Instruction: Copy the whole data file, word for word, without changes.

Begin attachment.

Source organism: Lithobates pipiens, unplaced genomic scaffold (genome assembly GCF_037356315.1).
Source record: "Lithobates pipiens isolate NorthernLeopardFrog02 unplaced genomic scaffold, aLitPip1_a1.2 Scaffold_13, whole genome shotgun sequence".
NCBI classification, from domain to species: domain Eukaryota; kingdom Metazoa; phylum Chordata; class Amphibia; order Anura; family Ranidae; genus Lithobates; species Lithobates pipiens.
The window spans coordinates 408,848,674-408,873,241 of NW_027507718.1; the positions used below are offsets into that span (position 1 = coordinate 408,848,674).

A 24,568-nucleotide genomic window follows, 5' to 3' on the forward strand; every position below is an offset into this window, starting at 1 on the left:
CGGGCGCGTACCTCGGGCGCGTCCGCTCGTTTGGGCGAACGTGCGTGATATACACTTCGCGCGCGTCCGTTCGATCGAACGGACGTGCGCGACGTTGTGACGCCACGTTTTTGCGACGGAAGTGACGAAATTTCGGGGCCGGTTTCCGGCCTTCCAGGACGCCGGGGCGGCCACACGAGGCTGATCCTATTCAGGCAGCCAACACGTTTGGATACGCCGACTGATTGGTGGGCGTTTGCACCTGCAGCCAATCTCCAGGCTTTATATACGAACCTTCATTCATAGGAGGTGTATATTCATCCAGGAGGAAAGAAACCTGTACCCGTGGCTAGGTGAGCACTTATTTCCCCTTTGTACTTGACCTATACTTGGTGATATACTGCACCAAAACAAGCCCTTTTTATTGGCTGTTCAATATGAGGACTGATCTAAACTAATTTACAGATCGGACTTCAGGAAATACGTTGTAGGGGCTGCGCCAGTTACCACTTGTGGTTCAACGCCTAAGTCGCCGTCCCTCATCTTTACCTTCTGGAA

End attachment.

Source organism: Lithobates pipiens, unplaced genomic scaffold (genome assembly GCF_037356315.1).
Source record: "Lithobates pipiens isolate NorthernLeopardFrog02 unplaced genomic scaffold, aLitPip1_a1.2 Scaffold_13, whole genome shotgun sequence".
NCBI classification, from domain to species: domain Eukaryota; kingdom Metazoa; phylum Chordata; class Amphibia; order Anura; family Ranidae; genus Lithobates; species Lithobates pipiens.
The window spans coordinates 408,848,674-408,873,241 of NW_027507718.1; the positions used below are offsets into that span (position 1 = coordinate 408,848,674).

A 24,568-nucleotide genomic window follows, 5' to 3' on the forward strand; every position below is an offset into this window, starting at 1 on the left:
CGGGCGCGTACCTCGGGCGCGTCCGCTCGTTTGGGCGAACGTGCGTGATATACACTTCGCGCGCGTCCGTTCGATCGAACGGACGTGCGCGACGTTGTGACGCCACGTTTTTGCGACGGAAGTGACGAAATTTCGGGGCCGGTTTCCGGCCTTCCAGGACGCCGGGGCGGCCACACGAGGCTGATCCTATTCAGGCAGCCAACACGTTTGGATACGCCGACTGATTGGTGGGCGTTTGCACCTGCAGCCAATCTCCAGGCTTTATATACGAACCTTCATTCATAGGAGGTGTATATTCATCCAGGAGGAAAGAAACCTGTACCCGTGGCTAGGTGAGCACTTATTTCCCCTTTGTACTTGACCTATACTTGGTGATATACTGCACCAAAACAAGCCCTTTTTATTGGCTGTTCAATATGAGGACTGATCTAAACTAATTTACAGATCGGACTTCAGGAAATACGTTGTAGGGGCTGCGCCAGTTACCACTTGTGGTTCAACGCCTAAGTCGCCGTCCCTCATCTTTACCTTCTGGAA